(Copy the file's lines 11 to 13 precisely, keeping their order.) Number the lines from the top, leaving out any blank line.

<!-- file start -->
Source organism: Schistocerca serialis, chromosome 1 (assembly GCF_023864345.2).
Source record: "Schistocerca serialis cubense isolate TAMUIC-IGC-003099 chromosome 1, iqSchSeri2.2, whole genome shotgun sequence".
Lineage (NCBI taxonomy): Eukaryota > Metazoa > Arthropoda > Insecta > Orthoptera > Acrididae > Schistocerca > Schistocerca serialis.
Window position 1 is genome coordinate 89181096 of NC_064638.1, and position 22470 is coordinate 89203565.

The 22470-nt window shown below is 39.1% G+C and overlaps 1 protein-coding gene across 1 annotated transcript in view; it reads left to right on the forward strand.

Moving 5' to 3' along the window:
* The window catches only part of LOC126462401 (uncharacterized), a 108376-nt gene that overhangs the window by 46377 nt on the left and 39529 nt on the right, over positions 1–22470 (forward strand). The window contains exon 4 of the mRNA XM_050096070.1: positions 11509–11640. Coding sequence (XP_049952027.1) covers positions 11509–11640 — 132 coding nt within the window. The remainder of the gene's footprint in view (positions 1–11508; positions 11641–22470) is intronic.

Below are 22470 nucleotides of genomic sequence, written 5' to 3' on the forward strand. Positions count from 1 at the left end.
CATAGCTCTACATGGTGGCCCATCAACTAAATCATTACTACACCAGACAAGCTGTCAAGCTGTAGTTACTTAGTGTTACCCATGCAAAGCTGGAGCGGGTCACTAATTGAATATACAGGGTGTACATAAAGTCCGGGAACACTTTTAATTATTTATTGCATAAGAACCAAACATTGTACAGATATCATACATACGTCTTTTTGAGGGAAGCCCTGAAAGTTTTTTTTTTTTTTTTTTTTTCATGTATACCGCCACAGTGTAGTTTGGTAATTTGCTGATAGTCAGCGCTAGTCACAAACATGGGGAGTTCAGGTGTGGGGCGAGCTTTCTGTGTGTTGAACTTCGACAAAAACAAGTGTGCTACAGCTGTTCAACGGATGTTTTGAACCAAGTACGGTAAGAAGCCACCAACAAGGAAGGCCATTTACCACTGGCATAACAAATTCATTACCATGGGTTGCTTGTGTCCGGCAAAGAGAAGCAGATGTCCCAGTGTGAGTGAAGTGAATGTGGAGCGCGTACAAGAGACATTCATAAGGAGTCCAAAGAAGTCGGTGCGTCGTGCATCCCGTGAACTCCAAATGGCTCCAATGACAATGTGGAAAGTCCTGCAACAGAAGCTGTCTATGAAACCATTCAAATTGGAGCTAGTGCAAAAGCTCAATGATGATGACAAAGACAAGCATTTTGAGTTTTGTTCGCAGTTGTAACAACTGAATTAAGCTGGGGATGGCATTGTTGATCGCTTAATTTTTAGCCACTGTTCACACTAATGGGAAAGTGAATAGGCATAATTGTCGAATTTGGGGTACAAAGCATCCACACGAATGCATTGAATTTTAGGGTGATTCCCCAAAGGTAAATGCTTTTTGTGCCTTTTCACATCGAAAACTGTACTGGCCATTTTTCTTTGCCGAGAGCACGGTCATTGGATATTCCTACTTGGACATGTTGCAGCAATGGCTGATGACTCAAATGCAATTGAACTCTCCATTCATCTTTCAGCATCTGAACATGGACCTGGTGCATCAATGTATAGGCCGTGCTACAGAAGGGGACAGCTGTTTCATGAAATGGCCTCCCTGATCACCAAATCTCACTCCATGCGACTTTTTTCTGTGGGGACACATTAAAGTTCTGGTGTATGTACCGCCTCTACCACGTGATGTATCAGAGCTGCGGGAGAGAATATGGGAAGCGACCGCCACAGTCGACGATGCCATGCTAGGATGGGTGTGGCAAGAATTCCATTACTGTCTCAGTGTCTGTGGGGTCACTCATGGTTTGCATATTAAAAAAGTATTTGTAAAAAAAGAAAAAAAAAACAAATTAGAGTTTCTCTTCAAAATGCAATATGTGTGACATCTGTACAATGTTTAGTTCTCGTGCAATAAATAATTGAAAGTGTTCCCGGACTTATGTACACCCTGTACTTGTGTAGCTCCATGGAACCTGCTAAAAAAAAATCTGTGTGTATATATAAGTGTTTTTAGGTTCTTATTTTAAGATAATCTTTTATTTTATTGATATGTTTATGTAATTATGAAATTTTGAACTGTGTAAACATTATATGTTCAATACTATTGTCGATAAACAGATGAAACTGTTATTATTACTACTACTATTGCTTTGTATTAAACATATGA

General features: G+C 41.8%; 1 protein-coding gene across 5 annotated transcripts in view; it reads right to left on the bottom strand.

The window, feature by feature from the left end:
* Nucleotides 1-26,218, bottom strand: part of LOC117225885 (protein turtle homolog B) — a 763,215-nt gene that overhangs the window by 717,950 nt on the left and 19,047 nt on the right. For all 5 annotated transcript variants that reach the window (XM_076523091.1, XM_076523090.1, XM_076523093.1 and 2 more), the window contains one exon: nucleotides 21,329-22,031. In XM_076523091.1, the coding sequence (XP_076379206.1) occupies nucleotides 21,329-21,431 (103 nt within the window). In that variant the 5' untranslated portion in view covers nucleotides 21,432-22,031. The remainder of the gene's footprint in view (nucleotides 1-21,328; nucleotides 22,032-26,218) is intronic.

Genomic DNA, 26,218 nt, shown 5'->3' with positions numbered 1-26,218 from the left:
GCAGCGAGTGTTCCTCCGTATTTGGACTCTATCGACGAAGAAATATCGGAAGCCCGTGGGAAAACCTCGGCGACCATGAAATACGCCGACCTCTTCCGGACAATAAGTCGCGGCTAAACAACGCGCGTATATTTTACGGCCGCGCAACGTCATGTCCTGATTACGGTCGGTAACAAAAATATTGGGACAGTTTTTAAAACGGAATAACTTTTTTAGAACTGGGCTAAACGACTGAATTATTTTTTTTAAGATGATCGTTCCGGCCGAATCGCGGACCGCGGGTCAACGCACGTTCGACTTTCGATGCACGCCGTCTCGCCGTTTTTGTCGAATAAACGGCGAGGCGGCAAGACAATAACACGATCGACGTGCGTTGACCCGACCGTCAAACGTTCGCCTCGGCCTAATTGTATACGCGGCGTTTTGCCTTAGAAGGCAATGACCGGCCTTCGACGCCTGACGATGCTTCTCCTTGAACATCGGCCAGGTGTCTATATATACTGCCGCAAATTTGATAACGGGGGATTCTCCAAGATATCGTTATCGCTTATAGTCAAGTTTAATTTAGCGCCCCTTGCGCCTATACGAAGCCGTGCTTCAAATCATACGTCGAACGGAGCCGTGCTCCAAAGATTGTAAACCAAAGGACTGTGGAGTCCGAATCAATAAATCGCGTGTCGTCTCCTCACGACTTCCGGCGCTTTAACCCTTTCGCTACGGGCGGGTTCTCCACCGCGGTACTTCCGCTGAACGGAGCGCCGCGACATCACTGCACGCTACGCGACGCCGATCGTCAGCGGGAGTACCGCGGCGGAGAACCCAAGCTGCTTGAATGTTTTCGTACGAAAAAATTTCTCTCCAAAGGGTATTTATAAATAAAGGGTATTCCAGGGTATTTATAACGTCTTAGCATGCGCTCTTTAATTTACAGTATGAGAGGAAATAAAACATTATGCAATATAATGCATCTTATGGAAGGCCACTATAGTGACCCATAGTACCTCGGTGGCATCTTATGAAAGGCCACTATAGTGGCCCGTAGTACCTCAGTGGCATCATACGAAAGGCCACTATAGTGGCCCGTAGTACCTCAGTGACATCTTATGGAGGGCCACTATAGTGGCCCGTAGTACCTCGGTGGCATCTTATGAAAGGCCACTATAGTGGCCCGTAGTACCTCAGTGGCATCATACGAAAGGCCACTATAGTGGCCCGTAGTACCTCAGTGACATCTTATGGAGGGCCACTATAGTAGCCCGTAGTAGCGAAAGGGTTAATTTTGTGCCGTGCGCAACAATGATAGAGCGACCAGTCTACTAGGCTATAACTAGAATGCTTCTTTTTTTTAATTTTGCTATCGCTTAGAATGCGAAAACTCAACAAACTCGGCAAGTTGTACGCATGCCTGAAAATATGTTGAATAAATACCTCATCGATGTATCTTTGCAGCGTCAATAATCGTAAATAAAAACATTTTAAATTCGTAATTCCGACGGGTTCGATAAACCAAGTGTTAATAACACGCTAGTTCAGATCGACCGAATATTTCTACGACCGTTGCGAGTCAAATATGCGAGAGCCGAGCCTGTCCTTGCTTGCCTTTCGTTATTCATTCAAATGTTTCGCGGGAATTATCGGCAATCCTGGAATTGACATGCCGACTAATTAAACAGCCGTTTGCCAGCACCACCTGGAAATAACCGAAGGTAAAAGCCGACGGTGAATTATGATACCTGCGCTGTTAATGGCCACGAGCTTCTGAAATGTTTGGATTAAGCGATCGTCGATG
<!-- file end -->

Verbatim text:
The window, feature by feature from the left end:
* Nucleotides 1-26,218, bottom strand: part of LOC117225885 (protein turtle homolog B) — a 763,215-nt gene that overhangs the window by 717,950 nt on the left and 19,047 nt on the right. For all 5 annotated transcript variants that reach the window (XM_076523091.1, XM_076523090.1, XM_076523093.1 and 2 more), the window contains one exon: nucleotides 21,329-22,031. In XM_076523091.1, the coding sequence (XP_076379206.1) occupies nucleotides 21,329-21,431 (103 nt within the window). In that variant the 5' untranslated portion in view covers nucleotides 21,432-22,031. The remainder of the gene's footprint in view (nucleotides 1-21,328; nucleotides 22,032-26,218) is intronic.

Genomic DNA, 26,218 nt, shown 5'->3' with positions numbered 1-26,218 from the left: